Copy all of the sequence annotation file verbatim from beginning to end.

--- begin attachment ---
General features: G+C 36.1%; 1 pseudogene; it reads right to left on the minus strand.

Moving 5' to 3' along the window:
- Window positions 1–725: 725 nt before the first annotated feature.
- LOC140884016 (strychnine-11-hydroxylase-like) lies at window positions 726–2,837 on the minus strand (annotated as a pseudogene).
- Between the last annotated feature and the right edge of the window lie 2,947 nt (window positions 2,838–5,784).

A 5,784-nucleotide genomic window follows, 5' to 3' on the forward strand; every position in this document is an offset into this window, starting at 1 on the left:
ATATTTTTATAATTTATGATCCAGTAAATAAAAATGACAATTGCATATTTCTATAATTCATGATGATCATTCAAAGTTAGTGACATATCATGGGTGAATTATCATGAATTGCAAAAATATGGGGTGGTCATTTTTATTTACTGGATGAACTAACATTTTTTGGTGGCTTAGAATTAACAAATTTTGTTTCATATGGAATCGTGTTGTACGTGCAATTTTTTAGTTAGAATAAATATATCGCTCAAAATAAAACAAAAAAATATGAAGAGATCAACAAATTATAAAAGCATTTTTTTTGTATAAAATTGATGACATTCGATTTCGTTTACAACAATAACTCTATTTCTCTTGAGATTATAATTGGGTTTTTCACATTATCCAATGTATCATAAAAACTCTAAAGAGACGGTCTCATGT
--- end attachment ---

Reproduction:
General features: G+C 36.1%; 1 pseudogene; it reads right to left on the minus strand.

Moving 5' to 3' along the window:
- Window positions 1–725: 725 nt before the first annotated feature.
- LOC140884016 (strychnine-11-hydroxylase-like) lies at window positions 726–2,837 on the minus strand (annotated as a pseudogene).
- Between the last annotated feature and the right edge of the window lie 2,947 nt (window positions 2,838–5,784).

A 5,784-nucleotide genomic window follows, 5' to 3' on the forward strand; every position in this document is an offset into this window, starting at 1 on the left:
ATATTTTTATAATTTATGATCCAGTAAATAAAAATGACAATTGCATATTTCTATAATTCATGATGATCATTCAAAGTTAGTGACATATCATGGGTGAATTATCATGAATTGCAAAAATATGGGGTGGTCATTTTTATTTACTGGATGAACTAACATTTTTTGGTGGCTTAGAATTAACAAATTTTGTTTCATATGGAATCGTGTTGTACGTGCAATTTTTTAGTTAGAATAAATATATCGCTCAAAATAAAACAAAAAAATATGAAGAGATCAACAAATTATAAAAGCATTTTTTTTGTATAAAATTGATGACATTCGATTTCGTTTACAACAATAACTCTATTTCTCTTGAGATTATAATTGGGTTTTTCACATTATCCAATGTATCATAAAAACTCTAAAGAGACGGTCTCATGT